Foxconn Electronics is to begin producing high-resolution OLED smartphone displays starting in 2015, according supply chain sources in Taiwan. The company has reportedly reached a deal with Taiwanese panel maker Innolux, which will undertake the production of the 4- and 5-inch screens.
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With the news of the 15-year-old worker dying at the Pegatron factory which makes the iPhone 5c, attention is once again turning to worker treatment at Apple’s suppliers/contract manufacturers.
The news in this case is that Foxconn Technology Group — while making progress improving factory working conditions — is still failing to limit the number of overtime hours its Chinese workers carry out.
Yesterday we told you that iPhone 5s finally had the supply it needed to match demand as we draw near to the holidays. Today we tell you why.
Having had limited availability in its first weeks, it seems that Foxconn has ramped up production of the iPhone 5s by running its factories around the clock — as well as adding more workers to its production lines.
Apple and other tech companies have come under fire for taking all their manufacturing to China, but iPhone-maker Foxconn is looking to turn the tables a bit with its announcement that it plans to build a new $30 million high-tech manufacturing plant in Pennsylvania.
With the new Mac Pro, Apple has once against shifted manufacturing of one of its products to the United States. Could other products follow? Even, say, the iPhone?
Foxconn chairman and president Terry Gou has hinted yes, saying that the company is actively looking into the possibility of setting up factories for high-end smartphone and tablet production in America. But how likely is it?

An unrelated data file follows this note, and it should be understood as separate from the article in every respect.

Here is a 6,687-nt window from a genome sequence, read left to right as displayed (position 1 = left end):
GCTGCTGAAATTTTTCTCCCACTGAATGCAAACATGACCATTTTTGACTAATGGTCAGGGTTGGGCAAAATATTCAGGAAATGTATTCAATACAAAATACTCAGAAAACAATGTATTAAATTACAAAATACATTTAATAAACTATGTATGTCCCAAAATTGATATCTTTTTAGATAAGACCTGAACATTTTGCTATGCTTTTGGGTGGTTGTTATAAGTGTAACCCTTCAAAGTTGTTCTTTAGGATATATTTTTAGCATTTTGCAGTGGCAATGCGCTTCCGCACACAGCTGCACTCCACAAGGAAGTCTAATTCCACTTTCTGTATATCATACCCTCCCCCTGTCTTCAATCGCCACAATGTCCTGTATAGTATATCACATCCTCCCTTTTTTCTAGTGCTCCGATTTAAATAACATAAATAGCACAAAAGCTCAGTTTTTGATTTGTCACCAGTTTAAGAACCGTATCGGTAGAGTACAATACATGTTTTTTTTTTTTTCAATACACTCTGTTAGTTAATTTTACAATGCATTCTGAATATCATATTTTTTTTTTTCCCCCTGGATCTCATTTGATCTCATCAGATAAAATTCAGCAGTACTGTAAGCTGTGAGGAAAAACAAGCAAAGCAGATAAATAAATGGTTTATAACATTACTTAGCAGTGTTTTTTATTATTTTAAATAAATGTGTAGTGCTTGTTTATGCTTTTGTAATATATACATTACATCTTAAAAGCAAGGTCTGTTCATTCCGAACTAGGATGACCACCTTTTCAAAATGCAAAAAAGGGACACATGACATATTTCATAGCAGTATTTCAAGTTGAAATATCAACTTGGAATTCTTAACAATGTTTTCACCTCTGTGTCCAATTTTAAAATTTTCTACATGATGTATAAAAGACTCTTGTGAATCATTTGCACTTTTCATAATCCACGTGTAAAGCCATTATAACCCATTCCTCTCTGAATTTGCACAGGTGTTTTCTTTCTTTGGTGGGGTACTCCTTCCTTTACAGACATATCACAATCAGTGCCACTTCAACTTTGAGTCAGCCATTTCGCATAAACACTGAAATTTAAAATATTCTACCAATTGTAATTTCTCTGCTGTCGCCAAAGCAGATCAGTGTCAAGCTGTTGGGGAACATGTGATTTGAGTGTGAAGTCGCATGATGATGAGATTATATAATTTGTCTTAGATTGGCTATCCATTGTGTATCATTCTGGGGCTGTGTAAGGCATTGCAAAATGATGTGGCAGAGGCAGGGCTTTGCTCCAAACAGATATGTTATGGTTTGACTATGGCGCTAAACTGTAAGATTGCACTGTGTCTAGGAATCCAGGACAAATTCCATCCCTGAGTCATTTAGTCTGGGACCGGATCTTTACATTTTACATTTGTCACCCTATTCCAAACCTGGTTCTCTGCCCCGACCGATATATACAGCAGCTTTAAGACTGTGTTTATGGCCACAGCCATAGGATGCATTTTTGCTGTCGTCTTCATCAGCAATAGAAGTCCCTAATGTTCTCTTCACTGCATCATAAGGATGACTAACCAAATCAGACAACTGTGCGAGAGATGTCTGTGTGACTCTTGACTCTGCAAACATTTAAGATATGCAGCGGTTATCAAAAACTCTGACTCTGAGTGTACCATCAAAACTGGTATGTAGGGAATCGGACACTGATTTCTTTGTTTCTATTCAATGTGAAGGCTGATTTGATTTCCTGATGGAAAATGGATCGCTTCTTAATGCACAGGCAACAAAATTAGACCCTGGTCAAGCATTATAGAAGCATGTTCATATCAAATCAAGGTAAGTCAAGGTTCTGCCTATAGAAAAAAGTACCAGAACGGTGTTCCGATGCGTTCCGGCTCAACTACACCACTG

It has been reported that that Foxconn Electronics will stop production of the iPhone 5c at its Zhengzhou factory in northern China. This isn’t a sign that Apple is severing ties with Foxconn, however, as the workforce previously working on the iPhone 5c will instead be shifted to work on the iPhone 5s production line.
When Apple launched the iPhone 5 last year, it was the most aggressive launch Apple had ever attempted, requiring entire armies of workers to aggressively line-manufacture their most advanced, difficult-to-make iPhone yet. But what was it like to be one of those workers? Businessweek has published a fantastic, haunting investigative report on one Nepalese worker, who almost starved to death after his stint as an iPhone tester.
Apple is reportedly teaming up with new suppliers to boost production of the iPhone 5c and the iPad mini to meet strong consumer demand, The Wall Street Journal reports.
Wistron Corp., a manufacturer based in Taiwan that already produces smartphones for BlackBerry and Nokia, will be tasked with assembling the iPhone 5c; while Compal Communications, which currently works with Acer, Dell, Lenovo, and others, will manufacturer the iPad mini.
Apple has told iPhone suppliers in China to cut iPhone 5c orders for the fourth quarter following lower than expected demand for the device, The Wall Street Journal reports. Foxconn has been asked to cut orders by one-third, while Pegatron will reduce its shipments by 20%, sources claim.
Foxconn, the Taiwanese company that assembles almost all of Apple’s most popular devices, has admitted that it has forced student interns to work illegal shift patterns.
Thousands of students from the Xi’an Institute of Technology were made to work overtime and night shifts at the plant in violation of company policies. And if they refused to do so, they were in danger of losing their degree certificate.